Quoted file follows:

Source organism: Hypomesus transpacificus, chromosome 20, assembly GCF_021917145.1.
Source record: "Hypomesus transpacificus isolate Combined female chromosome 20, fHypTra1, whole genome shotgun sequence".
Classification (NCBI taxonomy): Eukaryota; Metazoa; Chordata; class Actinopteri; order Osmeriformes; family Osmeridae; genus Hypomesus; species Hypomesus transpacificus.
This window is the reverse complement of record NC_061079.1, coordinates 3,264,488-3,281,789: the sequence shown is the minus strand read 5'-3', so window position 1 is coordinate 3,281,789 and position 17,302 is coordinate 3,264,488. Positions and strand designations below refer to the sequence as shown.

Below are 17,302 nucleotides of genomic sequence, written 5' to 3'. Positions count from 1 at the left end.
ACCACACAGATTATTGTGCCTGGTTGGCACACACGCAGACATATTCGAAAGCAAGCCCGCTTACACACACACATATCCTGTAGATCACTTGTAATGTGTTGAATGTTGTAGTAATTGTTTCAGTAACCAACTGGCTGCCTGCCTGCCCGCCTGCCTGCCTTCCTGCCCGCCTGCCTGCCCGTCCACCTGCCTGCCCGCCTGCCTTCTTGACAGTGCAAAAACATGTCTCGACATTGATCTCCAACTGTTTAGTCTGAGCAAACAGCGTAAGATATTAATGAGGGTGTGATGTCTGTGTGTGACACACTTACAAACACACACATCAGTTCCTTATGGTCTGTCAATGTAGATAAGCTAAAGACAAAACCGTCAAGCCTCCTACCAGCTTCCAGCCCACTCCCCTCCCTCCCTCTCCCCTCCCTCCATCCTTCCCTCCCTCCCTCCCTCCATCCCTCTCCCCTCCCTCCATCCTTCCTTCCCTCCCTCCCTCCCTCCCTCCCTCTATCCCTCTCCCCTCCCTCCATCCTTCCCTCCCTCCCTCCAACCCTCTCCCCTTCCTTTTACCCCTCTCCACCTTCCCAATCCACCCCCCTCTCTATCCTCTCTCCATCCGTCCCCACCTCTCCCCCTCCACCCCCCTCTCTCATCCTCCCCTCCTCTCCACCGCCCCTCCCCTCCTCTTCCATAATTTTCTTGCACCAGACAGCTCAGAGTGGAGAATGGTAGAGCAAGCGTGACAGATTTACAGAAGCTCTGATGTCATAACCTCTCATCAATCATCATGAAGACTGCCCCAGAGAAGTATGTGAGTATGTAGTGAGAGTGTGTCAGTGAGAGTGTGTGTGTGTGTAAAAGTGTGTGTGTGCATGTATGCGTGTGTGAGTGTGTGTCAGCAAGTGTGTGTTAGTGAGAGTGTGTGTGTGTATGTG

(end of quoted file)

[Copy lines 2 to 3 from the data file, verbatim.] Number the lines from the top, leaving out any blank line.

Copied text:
Source record: "Hypomesus transpacificus isolate Combined female chromosome 20, fHypTra1, whole genome shotgun sequence".
Classification (NCBI taxonomy): Eukaryota; Metazoa; Chordata; class Actinopteri; order Osmeriformes; family Osmeridae; genus Hypomesus; species Hypomesus transpacificus.